As with the other series I’ve read so far, I’ll wait on judging the series as a whole until I’ve read at least one more book in the series. The Burning Soul is John Connolly’s tenth in the Charlie Parker series, so he’s had a bit of time to develop the character–I might appreciate this one more if I’d read previous books but it’s a decent compliment to the author that this one made sense on its own.
The book’s set in a small town in Maine; a girl has just vanished, presumably abducted, and the police are nosing around in search of her, her abductor or any information as to her whereabouts. Randall Haight, mild mannered accountant in Parker’s Bay, is terrified; at the age of fourteen, he was an accomplice in the rape and murder of an African American girl. He and his friend were both sent to juvenile hall, then adult prison but when released, both were given new identities and sent to new communities as it was judged by the legal system that they’d served the punishment for their crime and were no longer a danger to society. Now, however, Haight’s been receiving anonymous letters and photographs from someone who clearly knows what he did so many years ago. Here’s where Connolly’s detective Charlie Parker comes in; Haight’s lawyer hires him to investigate the abduction in Haight’s new home town, in the hopes that Haight will be exonerated. He is in the end…but not in quite the way readers might expect.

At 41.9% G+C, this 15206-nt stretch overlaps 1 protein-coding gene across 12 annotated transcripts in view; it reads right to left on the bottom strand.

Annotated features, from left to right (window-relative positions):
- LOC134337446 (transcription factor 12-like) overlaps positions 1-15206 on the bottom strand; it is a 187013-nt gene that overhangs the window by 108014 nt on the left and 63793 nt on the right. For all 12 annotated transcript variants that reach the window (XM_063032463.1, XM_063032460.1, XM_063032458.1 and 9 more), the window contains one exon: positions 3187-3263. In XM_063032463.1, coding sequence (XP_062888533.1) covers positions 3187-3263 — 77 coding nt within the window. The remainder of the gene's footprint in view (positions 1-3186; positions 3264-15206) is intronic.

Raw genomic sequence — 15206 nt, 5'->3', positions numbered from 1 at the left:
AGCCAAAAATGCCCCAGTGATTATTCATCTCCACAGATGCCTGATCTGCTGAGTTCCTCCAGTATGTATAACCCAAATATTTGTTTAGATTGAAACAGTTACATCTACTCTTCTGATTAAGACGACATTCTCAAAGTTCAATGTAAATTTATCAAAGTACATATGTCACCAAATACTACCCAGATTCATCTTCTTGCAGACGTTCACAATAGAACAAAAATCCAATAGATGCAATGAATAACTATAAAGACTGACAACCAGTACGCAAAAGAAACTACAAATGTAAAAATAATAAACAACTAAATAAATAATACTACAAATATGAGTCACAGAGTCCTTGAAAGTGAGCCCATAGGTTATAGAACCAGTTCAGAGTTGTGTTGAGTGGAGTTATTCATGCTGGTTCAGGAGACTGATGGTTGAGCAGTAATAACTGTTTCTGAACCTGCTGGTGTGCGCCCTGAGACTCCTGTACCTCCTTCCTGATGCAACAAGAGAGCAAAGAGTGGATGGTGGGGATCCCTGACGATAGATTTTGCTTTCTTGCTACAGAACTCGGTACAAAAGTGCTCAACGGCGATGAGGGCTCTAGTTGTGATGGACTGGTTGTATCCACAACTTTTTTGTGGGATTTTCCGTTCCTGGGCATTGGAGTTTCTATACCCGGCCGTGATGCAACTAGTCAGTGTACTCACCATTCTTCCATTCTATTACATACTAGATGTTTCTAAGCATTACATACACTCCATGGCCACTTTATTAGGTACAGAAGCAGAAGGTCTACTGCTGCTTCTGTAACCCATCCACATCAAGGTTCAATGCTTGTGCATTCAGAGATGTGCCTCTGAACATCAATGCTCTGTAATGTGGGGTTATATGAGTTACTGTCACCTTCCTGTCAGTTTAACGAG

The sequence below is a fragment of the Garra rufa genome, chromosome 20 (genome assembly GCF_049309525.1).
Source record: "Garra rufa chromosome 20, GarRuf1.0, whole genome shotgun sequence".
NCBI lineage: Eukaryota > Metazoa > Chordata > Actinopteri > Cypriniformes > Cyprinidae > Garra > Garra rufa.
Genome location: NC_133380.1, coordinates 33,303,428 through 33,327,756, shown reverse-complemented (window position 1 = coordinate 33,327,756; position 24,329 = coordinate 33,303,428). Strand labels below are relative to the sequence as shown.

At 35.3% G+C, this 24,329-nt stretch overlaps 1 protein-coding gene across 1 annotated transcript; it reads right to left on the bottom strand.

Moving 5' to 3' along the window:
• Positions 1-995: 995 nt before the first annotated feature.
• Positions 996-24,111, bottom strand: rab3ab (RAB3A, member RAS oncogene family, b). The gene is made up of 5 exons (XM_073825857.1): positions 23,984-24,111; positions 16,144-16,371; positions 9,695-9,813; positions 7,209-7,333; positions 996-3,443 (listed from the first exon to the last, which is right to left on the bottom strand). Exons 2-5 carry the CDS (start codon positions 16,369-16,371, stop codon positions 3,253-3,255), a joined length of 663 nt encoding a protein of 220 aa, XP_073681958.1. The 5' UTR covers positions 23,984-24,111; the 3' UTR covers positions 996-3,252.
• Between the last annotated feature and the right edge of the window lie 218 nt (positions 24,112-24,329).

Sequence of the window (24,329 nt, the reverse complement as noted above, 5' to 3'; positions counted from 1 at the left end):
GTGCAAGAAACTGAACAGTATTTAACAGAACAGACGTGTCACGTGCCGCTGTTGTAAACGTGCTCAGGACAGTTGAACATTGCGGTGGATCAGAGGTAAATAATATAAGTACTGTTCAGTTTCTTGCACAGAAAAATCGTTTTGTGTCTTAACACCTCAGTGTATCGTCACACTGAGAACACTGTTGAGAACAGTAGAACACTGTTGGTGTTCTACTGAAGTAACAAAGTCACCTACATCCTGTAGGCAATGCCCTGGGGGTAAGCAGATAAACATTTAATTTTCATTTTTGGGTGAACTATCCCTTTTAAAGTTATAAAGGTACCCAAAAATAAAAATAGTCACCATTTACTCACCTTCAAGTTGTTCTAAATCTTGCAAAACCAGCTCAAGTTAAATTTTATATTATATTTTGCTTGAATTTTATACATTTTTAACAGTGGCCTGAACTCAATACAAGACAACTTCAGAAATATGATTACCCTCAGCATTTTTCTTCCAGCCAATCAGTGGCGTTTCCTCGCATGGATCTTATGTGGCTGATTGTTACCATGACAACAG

I’d call this a thriller with supernatural elements, though the latter is somewhat softpedalled; I’m not sure whether the “supernatural elements” were that or the hallucinations of someone mentally ill. Definitely dudelit, though. On the down side, it seems like Connolly crams so much into a comparatively short novel that it seems every plot twist and character are red herrings. On the plus side, I’m impressed with Connolly’s writing (more on this in my next review); he actually does manage to pull it off mostly.